• Potato is the size of a computer mouse.
  • Bagel is the size of a hockey puck.
  • Pancake is the size of a CD.
  • Steamed rice is the size of a cupcake wrapper.
  • Cheese is the size of a pair of dice or the size of your whole thumb (from the tip to the base).

The best way to determine the amount of food in a serving is to look at the Nutrition Facts label and measure it.

For example, fill a measuring cup with the proper-sized portion of vegetables, rice, etc. and then empty it onto a plate. That will help you learn what these serving sizes look like.


Instead of trying to memorize lists of ounces, cups, and tablespoons, simply compare the serving sizes of foods to familiar things.

For example, a single serving of:

  • Vegetables or fruit is about the size of your fist.
  • Pasta is about the size of one scoop of ice cream.
  • Meat, fish, or poultry is the size of a deck of cards or the size of your palm (minus the fingers).
  • Snacks such as pretzels and chips is about the size of a cupped handful.
  • Apple is the size of a baseball.
  • Potato is the size of a computer mouse.
  • Bagel is the size of a hockey puck.
  • Pancake is the size of a CD.
  • Steamed rice is the size of a cupcake wrapper.
  • Cheese is the size of a pair of dice or the size of your whole thumb (from the tip to the base).

The best way to determine the amount of food in a serving is to look at the Nutrition Facts label and measure it.

For example, fill a measuring cup with the proper-sized portion of vegetables, rice, etc. and then empty it onto a plate. That will help you learn what these serving sizes look like.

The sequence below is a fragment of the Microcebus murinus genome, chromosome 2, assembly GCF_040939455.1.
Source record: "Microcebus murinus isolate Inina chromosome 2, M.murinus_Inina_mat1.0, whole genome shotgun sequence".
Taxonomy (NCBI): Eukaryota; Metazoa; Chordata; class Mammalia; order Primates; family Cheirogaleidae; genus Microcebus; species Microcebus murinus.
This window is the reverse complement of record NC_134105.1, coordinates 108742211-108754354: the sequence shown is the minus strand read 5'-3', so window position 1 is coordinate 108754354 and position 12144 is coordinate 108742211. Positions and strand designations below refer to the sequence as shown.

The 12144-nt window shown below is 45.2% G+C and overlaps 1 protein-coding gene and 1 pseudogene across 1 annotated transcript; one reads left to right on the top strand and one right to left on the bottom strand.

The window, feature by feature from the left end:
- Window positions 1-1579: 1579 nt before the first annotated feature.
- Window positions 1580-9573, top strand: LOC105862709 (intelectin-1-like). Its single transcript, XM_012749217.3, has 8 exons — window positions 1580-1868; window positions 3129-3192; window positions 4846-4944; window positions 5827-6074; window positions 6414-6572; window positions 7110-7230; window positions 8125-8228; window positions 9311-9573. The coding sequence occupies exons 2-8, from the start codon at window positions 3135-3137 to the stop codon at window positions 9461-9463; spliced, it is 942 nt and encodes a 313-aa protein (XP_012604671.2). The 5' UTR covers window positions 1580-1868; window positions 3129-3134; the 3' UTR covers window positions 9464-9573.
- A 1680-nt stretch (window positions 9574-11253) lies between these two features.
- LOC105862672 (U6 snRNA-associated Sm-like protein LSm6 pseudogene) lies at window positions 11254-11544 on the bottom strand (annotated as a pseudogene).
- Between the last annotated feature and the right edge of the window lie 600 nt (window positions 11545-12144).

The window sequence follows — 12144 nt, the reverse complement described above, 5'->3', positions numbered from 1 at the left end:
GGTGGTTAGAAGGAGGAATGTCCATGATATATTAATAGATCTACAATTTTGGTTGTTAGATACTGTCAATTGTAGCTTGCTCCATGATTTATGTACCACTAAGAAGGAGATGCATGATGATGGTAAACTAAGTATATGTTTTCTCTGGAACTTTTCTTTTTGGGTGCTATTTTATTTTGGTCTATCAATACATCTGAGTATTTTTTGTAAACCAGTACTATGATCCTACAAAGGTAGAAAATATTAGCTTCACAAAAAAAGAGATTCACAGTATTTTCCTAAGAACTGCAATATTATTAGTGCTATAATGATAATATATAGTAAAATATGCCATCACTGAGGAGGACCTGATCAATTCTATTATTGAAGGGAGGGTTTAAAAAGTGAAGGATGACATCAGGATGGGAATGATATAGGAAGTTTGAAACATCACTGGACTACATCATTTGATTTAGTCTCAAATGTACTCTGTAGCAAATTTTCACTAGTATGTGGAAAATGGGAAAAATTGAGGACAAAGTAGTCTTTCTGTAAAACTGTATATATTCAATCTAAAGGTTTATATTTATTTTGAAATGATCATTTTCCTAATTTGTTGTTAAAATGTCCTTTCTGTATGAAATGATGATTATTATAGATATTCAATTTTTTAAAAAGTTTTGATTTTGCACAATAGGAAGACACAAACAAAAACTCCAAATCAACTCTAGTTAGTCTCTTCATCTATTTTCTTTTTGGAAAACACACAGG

Instead of trying to memorize lists of ounces, cups, and tablespoons, simply compare the serving sizes of foods to familiar things.

For example, a single serving of:

  • Vegetables or fruit is about the size of your fist.
  • Pasta is about the size of one scoop of ice cream.
  • Meat, fish, or poultry is the size of a deck of cards or the size of your palm (minus the fingers).
  • Snacks such as pretzels and chips is about the size of a cupped handful.
  • Apple is the size of a baseball.
  • Potato is the size of a computer mouse.
  • Bagel is the size of a hockey puck.
  • Pancake is the size of a CD.
  • Steamed rice is the size of a cupcake wrapper.
  • Cheese is the size of a pair of dice or the size of your whole thumb (from the tip to the base).

The best way to determine the amount of food in a serving is to look at the Nutrition Facts label and measure it.

For example, fill a measuring cup with the proper-sized portion of vegetables, rice, etc. and then empty it onto a plate. That will help you learn what these serving sizes look like.


Instead of trying to memorize lists of ounces, cups, and tablespoons, simply compare the serving sizes of foods to familiar things.

For example, a single serving of:

  • Vegetables or fruit is about the size of your fist.
  • Pasta is about the size of one scoop of ice cream.